When Brett Michael Lockley returns to Baltimore this week as part of the touring production of the Broadway musical “Ain’t Too Proud,” it will be a full-circle moment for the Randallstown native.
“I have a huge support system of people who know me and have seen me grow. It is an honor to perform in front of these people,” said the 31-year-old actor who now lives in Harlem.
Although he has been part of the production — playing two characters — since November, the coronavirus pandemic almost ended his acting career.
“I was on tour with ‘Cats’ when everything shut down,” he said. “I had my last performance, and I had no idea when I would be on a stage again. I started to think about other things I could do.”
After close to a year, the theater community began to see things start slowly coming back, according to Lockley. But that meant auditioning virtually and through video submissions. It was new territory for a performer used to auditioning in person.
“With the self-submission tape, you have to decide what you want to sing. I had to set up a ring light in my apartment and perform for my cellphone. If it was a dance audition, it would mean renting out studio,” he said. “You don’t know when or if they would see your video. The process and the amount of work doing self-made auditions is very different.”
But the casting directors for “Ain’t Too Proud” saw his video. He received a callback audition a week after submitting his video audition in May 2021 and booked the show at the end of June.
“This was the first job I booked during the pandemic. I had been auditioning for the show since 2018,” explained Lockley, adding that he previously auditioned unsuccessfully for the Broadway production of the show. “To see these beautiful Black people telling Otis Williams’ and The Temptations’ story, I knew I had to be a part of it.”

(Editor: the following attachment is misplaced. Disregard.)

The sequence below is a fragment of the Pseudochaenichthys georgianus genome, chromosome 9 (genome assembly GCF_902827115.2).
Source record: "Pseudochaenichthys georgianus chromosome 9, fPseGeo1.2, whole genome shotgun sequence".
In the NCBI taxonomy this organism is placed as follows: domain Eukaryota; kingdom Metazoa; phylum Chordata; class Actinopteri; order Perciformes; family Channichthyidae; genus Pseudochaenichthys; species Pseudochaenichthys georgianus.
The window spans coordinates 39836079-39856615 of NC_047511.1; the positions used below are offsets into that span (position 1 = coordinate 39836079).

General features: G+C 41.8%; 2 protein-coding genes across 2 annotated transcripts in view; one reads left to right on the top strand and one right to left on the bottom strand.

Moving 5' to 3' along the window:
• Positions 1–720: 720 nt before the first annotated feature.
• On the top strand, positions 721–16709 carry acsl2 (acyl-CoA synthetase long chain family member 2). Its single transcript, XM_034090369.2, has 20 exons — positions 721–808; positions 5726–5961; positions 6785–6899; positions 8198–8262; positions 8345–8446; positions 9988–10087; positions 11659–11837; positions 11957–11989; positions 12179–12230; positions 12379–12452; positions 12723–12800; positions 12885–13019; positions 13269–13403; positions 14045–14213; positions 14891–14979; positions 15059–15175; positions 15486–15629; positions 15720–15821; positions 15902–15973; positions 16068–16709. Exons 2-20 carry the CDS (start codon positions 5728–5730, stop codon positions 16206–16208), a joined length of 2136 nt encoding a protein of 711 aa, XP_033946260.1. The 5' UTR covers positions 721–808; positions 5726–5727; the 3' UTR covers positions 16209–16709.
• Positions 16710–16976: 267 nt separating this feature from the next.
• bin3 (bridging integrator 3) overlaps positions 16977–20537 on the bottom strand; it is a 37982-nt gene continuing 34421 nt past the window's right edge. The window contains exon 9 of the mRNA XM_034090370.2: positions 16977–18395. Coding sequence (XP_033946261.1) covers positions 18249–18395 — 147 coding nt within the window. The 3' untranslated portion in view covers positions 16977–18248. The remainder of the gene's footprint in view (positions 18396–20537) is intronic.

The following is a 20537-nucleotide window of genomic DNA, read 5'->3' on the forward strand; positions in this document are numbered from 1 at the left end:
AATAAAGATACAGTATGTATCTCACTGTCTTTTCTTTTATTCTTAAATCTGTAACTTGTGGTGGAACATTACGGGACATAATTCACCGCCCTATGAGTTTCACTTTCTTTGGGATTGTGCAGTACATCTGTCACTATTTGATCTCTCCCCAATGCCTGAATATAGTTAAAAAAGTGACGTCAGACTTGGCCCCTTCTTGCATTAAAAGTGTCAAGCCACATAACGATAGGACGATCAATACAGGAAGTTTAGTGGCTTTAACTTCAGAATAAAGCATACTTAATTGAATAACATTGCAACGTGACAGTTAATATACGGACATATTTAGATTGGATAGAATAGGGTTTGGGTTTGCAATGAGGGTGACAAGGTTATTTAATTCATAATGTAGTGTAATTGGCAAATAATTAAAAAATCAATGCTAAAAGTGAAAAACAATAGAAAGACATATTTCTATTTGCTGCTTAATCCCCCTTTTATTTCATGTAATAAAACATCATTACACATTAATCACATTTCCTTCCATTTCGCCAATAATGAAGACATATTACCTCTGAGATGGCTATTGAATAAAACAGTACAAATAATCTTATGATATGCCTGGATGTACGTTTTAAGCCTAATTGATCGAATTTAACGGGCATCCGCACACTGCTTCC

Lockley portrays two characters in “Ain’t Too Proud” — Al Bryant, one of the original members of The Temptations, and Norman Whitfield, a writer behind some of the group’s greatest hits, such as “(I Know) I’m Losing You” and “Papa Was a Rollin’ Stone.”
The characters and material are familiar to Lockley because of his work as a member of the touring production of “Motown: The Musical.”
Because The Temptations were a large part of Motown’s success, there is a lot of overlap between both productions.
“Luckily, because I did ‘Motown: The Musical,’ I was quite familiar. I had so much information and so much knowledge. It prepared me to live in the world of the show,” he explained.
Ron Legler, president of the France-Merrick Performing Arts Center/Hippodrome Theatre, is excited to welcome Lockley back to Baltimore.
“Brett is such a wellspring and an abundance of talent,” Legler said. “It’s fantastic to have him back in his hometown to perform at the Hippodrome and share his gifts with friends, family and the larger community.”
It was Lockley’s older brother, Eric, who was indirectly responsible for getting him involved in performing. Lockley recalled being 7 years old and watching his brother take dance classes at the long-closed Deve’s Christian School of Performing Arts in Randallstown. One day the dance school was short one male dancer and a teacher asked Lockley whether he wanted to perform.
“One year they were doing ‘The Nutcracker’ and they needed another boy. I said ‘yes,’” he recalled.
He immediately took to dance and continued with it throughout high school. He graduated from George Washington Carver Center in Towson and then the University of the Arts in Philadelphia before moving to New York City in 2013.
Lockley’s parents have been huge supporters of his career, he said. His mother, Sharon, is an auditor for Baltimore City, and his father, Robert, works as an insurance adjuster.
Returning to Baltimore this week is a full-circle moment for Lockley, who was scheduled to sing the national anthem at the Orioles game Monday night.
“I’m so excited to come back to Baltimore to do the show. This will be my third national tour coming to Baltimore,” he said, citing “Cats” and “Motown: The Musical” as the others.
Lockley said this stop in Baltimore will allow him to hopefully see friends and family, possibly visit his high school and get a crab cake.
“There’s nothing like a Maryland crab cake,” he lamented. “I don’t always have a lot of time to see all my friends and family. Luckily, they come to the show.”
“Ain’t Too Proud” will appear Tuesday through Sunday at the Hippodrome Theatre.
This article is part of our Newsmaker series, which profiles notable people in the Baltimore region who are having an impact in our diverse communities. If you’d like to suggest someone who should be profiled, please send their name and a short description of what they are doing to make a difference to: Diversity, Equity, and Inclusion Editor Kamau High at firstname.lastname@example.org.